Shite in a word. Just a resort closed for winter. Highlights include a walk down a very large paved promenade, to a small fishing port ... did I mention the very large Promenade or fishing port?
Ooh tell a lie. There was an enormous cloud with a bee sting tail that extended and retracted for about twenty minutes as it came on shore and then the whirlwind we were hoping for (to save us from utter boredom) just came undone. We stopped for water, coffee a Coca Cola (written in foreign and without some twatish name written on it), and picked up a jar of Sharwoods Jalfrezi curry cooking sauce because the Indian restaurant advertised from two miles outside of town is closed until March the 31st ... the bastards.
|Nearly a Whirlwind|
Day two, the hot water pipe to Mohos sink slipped off its coupling and squirted a pint or two of water in the fruit and veg cupboard, before I heroically threw myself across the main hall and switched off the pump, then in a feat of daring not seen since I watched the Blue Max, Amanda threw herself and a rag over the rapidly expanding puddle and started mopping up.
|Tiles on the Fish and Veg Market (no effigies)|
|Spot Charles Hawtry|
It was a tense few minutes. The courgettes we bought in Furzeta were soaked, as was the Christmas pudding we’ve carted all the way through Spain. If there is a god, and I hope there is ... because if not I was praying to Moho’s ceiling (if you’re going to pray to Moho you have to do it outside prostrate in front of the grill which I’ve customised with some white reflectors to cover up the old ambulance blue lights ... they look like eyes it’s proper cool). I was praying for the safety of the half packet of McVities Dark Chocolate digestives we also bought in Furzeta along with the as yet unopened standard plain digestives ... they were saved, quick reactions and right priorities won the day.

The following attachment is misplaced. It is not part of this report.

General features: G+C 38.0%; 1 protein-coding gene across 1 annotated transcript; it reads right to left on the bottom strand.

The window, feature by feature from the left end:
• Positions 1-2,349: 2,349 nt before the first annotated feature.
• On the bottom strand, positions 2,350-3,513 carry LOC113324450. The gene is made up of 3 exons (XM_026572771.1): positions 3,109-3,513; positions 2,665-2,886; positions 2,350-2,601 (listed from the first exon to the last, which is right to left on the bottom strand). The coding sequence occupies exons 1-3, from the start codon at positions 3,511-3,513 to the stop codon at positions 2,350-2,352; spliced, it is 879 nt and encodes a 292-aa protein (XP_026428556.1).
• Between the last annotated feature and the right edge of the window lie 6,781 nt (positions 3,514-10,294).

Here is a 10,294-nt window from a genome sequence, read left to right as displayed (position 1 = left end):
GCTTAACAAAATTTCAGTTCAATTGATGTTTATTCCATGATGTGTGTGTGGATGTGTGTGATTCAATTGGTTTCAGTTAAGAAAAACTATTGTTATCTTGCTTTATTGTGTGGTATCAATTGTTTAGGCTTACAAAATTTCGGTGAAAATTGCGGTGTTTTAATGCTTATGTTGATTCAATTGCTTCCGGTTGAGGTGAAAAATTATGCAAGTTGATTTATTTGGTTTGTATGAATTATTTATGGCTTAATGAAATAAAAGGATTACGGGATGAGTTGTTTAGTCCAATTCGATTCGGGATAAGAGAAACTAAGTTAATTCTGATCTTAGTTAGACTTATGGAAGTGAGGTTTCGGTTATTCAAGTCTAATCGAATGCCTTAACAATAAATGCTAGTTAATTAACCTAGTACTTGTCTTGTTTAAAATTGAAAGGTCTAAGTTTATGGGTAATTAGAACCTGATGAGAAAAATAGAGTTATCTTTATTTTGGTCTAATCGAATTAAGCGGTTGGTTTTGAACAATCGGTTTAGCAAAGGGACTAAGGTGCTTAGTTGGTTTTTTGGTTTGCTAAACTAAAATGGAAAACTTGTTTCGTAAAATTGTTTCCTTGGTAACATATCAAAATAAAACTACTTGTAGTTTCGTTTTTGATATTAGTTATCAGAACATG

Things could have been a lot worse than they were, but fortunately we stored the tinned fish on their sides so none of them held little puddles of warm water, that we would have had to dry individually and sworn about even more.
In the afternoon it rained, but there weren’t any rainbows.
The wifi here is free, it doesn’t work very well. The toilets don’t have seats. There is no soap in the toilets for after, this is made worse because there is no toilet roll either (this seems to be common in Portugal). Stepping out of the toilet blocks could lead to severe injury or death because one side of the building is at ground level the other is unfenced and about four feet off the road level (this may just be a Darwinian tactic adopted by the Portuguese to catch out the stupid ... clearly I’m not stupid ... I survived (you wouldn’t mind so much if the cliff edge was a good two footsteps away from the door but it ain’t if you’re over 6’4” with a good stride you’re in trouble ... perhaps they hate tall people). The clientele here are in the main Dutch coffin dodgers (mostly friendly). Though there seems to be some kind of shock to see people who are `young’ but not native (we’re the only ones here not spunking the children’s inheritance, before going to give account of our actions before St Peter).
I like Portugal so far, I just find some of it a bit too backward to comprehend given that they (like the Spain) are part of the largest free trade block on the planet. Also if I ever hear anyone complain about the state of British roads again I will drag them and their car by the ear to this end of Europe and tell them to drive home ... by the time we’re finished in Portugal we’ll need new shocks, springs and spines FFS.
|Moho Hiding in What is Quite a Pleasant Campsite (if you can overlook the sanitary shortcomings)|
We’re driving to Sagres tomorrow ... pray for us.